Carbon monoxide, or CO, is a toxic gas that you cannot see or smell. CO is given off whenever fuel or other carbon-based materials are burned. Breathing high levels of the gas causes severe illness or death in just minutes due to CO poisoning. Although CO poisoning can be prevented, hundreds of people in the United States die every year, and thousands more people require emergency medical care, as a result of accidental, non-fire related exposure to this toxic gas.

The most common symptoms of CO poisoning are headache, dizziness, weakness, nausea, vomiting, chest pain, and confusion. Breathing high levels of CO can cause loss of consciousness and death. Unless suspected, CO poisoning can be difficult to diagnose because the symptoms mimic other illnesses. People who are sleeping or intoxicated can die from CO poisoning before ever experiencing symptoms.

CO Poisoning Data

CO Poisoning & Environment

Exposure and Risk

Carbon monoxide, or CO, is a toxic gas that you cannot see or smell. It is found in exhaust from cars and trucks, lawn and construction equipment, airplanes, boats, and trains.

CO usually comes from sources in or near your home that are not properly maintained or vented. These sources include heating systems, water heaters, portable generators, and gas cooking ranges and appliances. CO from these sources can build up in a place that does not have a good flow of fresh air.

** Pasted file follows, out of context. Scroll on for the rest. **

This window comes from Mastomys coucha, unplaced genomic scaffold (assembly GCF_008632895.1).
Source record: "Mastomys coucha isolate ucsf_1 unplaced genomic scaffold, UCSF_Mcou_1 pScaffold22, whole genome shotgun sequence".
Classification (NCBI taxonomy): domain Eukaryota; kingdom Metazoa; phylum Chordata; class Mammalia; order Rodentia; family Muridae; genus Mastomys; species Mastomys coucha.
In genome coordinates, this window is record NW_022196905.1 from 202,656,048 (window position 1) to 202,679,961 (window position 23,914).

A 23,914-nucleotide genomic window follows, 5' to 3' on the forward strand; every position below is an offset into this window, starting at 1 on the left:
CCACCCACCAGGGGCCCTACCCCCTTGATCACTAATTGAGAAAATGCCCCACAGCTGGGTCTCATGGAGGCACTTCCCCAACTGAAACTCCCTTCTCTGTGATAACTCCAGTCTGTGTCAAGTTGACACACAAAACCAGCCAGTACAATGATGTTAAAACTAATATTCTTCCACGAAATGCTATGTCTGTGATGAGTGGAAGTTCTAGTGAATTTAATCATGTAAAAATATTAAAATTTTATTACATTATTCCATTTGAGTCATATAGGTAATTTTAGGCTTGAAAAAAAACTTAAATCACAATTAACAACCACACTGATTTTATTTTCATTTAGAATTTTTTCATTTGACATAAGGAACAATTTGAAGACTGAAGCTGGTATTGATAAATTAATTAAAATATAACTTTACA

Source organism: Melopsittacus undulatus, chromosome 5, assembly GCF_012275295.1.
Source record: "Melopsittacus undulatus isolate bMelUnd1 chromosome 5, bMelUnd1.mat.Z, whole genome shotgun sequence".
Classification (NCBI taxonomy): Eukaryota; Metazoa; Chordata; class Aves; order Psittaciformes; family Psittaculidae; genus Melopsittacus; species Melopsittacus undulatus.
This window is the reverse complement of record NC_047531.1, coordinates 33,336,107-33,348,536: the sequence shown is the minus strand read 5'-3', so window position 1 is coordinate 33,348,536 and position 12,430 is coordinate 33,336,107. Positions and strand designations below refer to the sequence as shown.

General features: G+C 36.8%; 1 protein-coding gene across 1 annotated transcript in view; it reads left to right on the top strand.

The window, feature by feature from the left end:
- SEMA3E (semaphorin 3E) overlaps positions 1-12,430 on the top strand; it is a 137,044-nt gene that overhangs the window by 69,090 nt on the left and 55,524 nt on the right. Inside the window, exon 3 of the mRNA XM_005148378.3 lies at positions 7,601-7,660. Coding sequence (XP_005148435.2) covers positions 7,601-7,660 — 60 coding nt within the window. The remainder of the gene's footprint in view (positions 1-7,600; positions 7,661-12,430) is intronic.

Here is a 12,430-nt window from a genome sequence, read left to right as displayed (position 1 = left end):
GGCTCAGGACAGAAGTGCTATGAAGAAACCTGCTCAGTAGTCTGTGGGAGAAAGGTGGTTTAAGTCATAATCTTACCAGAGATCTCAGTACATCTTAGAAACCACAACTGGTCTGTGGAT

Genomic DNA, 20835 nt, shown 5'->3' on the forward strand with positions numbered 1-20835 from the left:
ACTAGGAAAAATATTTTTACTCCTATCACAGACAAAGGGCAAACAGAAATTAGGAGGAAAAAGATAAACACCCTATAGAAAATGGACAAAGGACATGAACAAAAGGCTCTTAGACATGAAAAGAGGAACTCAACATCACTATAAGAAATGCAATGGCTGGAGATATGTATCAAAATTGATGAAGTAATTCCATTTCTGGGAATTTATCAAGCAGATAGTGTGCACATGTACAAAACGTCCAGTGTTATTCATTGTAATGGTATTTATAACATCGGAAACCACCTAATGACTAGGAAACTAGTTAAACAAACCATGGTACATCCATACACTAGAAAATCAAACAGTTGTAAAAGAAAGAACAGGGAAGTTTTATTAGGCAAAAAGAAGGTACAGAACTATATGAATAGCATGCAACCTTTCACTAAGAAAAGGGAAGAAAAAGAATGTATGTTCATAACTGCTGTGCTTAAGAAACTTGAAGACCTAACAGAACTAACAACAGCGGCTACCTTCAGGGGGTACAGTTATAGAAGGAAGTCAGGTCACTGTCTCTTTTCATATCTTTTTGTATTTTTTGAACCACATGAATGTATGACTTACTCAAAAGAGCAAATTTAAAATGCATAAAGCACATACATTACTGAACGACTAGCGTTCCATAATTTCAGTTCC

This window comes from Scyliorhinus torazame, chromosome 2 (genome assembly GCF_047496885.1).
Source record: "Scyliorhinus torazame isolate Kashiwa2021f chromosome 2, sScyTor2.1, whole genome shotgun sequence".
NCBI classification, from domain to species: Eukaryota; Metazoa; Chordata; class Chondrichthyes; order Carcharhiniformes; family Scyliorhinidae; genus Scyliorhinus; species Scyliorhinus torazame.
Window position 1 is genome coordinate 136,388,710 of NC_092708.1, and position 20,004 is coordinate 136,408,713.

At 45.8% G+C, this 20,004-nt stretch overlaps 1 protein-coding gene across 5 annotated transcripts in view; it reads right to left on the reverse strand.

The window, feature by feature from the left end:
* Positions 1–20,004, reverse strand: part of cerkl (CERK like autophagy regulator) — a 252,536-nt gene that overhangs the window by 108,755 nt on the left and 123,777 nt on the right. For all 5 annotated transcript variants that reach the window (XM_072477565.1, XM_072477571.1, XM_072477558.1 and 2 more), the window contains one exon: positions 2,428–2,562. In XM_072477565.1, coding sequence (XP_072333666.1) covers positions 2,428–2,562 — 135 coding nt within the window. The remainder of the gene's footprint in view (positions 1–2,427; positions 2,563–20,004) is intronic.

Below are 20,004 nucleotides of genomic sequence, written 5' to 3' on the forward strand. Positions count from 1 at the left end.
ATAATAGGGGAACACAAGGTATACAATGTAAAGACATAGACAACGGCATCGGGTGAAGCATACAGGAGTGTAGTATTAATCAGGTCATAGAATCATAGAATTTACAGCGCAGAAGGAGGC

All people and animals are at risk for CO poisoning. Unborn babies, Infants, and people with chronic heart disease, anemia, or respiratory problems are generally more sensitive to its effects.


Carbon monoxide (CO) poisoning is preventable. There are several things you can do to ensure you and your family are safe from CO poisoning.

  • DO have your heating system, water heater, and any other gas, oil, or, coal-burning appliances serviced by a qualified technician every year.
  • DO install a battery-powered CO detector (or electric-powered device with battery backup) in your home, near all sleeping areas. As with smoke detectors, replace the battery when changing the time on clocks each spring and fall. If the alarm sounds, leave your home immediately and call 9-1-1.
  • DO seek prompt medical attention if you suspect carbon monoxide poisoning and are feeling dizzy, light-headed, or nauseous.
  • DO NOT use a generator, charcoal grill, camp stove, or other gasoline or charcoal-burning device inside the home, basement, or garage; outside near a window; or under a tent.
  • DO NOT run a car or truck inside a garage attached to your house, even if the door is left open.
  • DO NOT burn anything in a stove or fireplace that is not vented or may be clogged.
  • DO NOT use a gas cooking range or oven to heat your home.

CO Poisoning Resource Links